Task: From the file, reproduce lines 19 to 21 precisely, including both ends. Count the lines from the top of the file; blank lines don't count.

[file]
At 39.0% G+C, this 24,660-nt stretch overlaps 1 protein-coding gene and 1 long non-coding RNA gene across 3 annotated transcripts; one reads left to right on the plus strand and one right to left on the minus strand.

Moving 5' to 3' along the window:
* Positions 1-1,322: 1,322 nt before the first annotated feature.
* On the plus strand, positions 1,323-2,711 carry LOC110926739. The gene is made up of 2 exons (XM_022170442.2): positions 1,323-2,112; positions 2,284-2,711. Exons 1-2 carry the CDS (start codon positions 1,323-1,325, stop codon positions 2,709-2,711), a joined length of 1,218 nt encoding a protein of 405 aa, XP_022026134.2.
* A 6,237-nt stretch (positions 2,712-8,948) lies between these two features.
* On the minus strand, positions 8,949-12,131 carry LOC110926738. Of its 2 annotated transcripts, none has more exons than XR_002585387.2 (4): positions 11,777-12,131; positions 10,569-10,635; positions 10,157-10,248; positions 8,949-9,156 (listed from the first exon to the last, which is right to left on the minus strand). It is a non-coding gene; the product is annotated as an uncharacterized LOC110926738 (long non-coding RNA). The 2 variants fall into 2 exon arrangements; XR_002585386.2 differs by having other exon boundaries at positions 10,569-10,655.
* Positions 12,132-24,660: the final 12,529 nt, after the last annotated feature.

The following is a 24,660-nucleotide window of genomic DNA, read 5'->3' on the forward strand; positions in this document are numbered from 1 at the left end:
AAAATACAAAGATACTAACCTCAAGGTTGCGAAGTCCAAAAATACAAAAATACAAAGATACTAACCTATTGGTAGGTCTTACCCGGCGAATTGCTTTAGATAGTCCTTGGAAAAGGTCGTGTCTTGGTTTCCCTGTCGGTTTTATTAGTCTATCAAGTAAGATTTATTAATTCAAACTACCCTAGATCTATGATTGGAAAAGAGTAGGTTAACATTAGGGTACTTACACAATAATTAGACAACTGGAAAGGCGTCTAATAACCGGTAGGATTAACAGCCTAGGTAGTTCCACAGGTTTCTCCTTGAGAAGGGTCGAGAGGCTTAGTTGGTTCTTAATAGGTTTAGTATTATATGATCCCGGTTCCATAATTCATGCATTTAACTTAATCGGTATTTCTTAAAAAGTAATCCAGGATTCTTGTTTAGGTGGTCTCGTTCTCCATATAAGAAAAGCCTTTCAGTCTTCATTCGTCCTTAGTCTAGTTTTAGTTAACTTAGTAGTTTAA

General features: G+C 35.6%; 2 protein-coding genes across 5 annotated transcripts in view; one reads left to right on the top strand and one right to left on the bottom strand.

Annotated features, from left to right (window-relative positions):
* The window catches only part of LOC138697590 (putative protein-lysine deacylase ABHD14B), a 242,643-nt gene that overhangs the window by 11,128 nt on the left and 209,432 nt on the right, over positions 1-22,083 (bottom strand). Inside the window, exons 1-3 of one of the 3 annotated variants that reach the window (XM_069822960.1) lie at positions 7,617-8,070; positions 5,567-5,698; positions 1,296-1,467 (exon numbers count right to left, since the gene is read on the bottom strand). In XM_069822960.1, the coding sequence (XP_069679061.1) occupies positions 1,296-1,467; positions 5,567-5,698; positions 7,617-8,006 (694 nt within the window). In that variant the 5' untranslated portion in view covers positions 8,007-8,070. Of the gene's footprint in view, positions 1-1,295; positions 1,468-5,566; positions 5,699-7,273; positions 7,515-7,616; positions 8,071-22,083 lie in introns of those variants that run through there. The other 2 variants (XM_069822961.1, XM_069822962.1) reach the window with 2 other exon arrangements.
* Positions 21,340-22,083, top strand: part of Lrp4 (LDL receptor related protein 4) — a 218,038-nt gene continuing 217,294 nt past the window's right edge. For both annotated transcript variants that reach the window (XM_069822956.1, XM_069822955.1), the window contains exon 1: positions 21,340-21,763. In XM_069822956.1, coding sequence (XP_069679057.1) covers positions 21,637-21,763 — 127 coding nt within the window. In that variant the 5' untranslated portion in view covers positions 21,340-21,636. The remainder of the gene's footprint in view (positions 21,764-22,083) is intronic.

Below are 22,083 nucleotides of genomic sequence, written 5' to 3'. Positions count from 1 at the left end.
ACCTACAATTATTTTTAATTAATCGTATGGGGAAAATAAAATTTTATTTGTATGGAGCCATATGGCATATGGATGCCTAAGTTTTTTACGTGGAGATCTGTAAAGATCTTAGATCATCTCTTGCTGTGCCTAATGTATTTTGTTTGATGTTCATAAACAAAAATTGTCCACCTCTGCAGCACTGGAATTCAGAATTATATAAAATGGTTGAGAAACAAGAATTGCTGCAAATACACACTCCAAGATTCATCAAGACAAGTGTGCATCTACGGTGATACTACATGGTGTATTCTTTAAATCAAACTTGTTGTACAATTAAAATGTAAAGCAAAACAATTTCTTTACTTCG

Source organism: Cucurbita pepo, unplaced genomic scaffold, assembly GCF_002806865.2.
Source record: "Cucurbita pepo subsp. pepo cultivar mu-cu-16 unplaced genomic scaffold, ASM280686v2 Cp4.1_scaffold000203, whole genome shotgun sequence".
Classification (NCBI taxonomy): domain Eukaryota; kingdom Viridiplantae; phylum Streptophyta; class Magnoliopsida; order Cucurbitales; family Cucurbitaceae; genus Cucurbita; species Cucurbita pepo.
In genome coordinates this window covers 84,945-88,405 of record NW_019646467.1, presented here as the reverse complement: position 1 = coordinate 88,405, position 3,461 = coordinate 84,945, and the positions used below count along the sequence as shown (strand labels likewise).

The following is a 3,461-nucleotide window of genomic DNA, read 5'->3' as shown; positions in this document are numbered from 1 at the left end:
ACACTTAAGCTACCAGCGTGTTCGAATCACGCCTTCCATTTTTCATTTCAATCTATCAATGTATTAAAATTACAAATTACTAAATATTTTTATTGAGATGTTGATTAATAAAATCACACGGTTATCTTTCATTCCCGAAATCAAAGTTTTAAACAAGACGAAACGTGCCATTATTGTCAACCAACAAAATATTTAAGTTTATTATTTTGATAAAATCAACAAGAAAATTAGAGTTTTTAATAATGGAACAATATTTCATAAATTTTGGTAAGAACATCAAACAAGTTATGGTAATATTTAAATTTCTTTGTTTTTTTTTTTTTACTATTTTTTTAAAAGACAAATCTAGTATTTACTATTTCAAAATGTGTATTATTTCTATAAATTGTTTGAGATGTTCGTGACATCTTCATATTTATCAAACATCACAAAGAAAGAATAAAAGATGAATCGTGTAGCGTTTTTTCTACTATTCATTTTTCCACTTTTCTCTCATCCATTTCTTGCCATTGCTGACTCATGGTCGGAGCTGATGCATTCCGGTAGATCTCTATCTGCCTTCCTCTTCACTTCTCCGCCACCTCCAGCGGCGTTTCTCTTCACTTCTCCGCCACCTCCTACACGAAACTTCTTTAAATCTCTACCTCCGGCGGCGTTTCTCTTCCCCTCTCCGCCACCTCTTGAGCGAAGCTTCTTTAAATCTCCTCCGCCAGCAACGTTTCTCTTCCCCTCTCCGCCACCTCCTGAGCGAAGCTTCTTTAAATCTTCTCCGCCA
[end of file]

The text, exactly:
In genome coordinates this window covers 84,945-88,405 of record NW_019646467.1, presented here as the reverse complement: position 1 = coordinate 88,405, position 3,461 = coordinate 84,945, and the positions used below count along the sequence as shown (strand labels likewise).

The following is a 3,461-nucleotide window of genomic DNA, read 5'->3' as shown; positions in this document are numbered from 1 at the left end:
ACACTTAAGCTACCAGCGTGTTCGAATCACGCCTTCCATTTTTCATTTCAATCTATCAATGTATTAAAATTACAAATTACTAAATATTTTTATTGAGATGTTGATTAATAAAATCACACGGTTATCTTTCATTCCCGAAATCAAAGTTTTAAACAAGACGAAACGTGCCATTATTGTCAACCAACAAAATATTTAAGTTTATTATTTTGATAAAATCAACAAGAAAATTAGAGTTTTTAATAATGGAACAATATTTCATAAATTTTGGTAAGAACATCAAACAAGTTATGGTAATATTTAAATTTCTTTGTTTTTTTTTTTTTACTATTTTTTTAAAAGACAAATCTAGTATTTACTATTTCAAAATGTGTATTATTTCTATAAATTGTTTGAGATGTTCGTGACATCTTCATATTTATCAAACATCACAAAGAAAGAATAAAAGATGAATCGTGTAGCGTTTTTTCTACTATTCATTTTTCCACTTTTCTCTCATCCATTTCTTGCCATTGCTGACTCATGGTCGGAGCTGATGCATTCCGGTAGATCTCTATCTGCCTTCCTCTTCACTTCTCCGCCACCTCCAGCGGCGTTTCTCTTCACTTCTCCGCCACCTCCTACACGAAACTTCTTTAAATCTCTACCTCCGGCGGCGTTTCTCTTCCCCTCTCCGCCACCTCTTGAGCGAAGCTTCTTTAAATCTCCTCCGCCAGCAACGTTTCTCTTCCCCTCTCCGCCACCTCCTGAGCGAAGCTTCTTTAAATCTTCTCCGCCA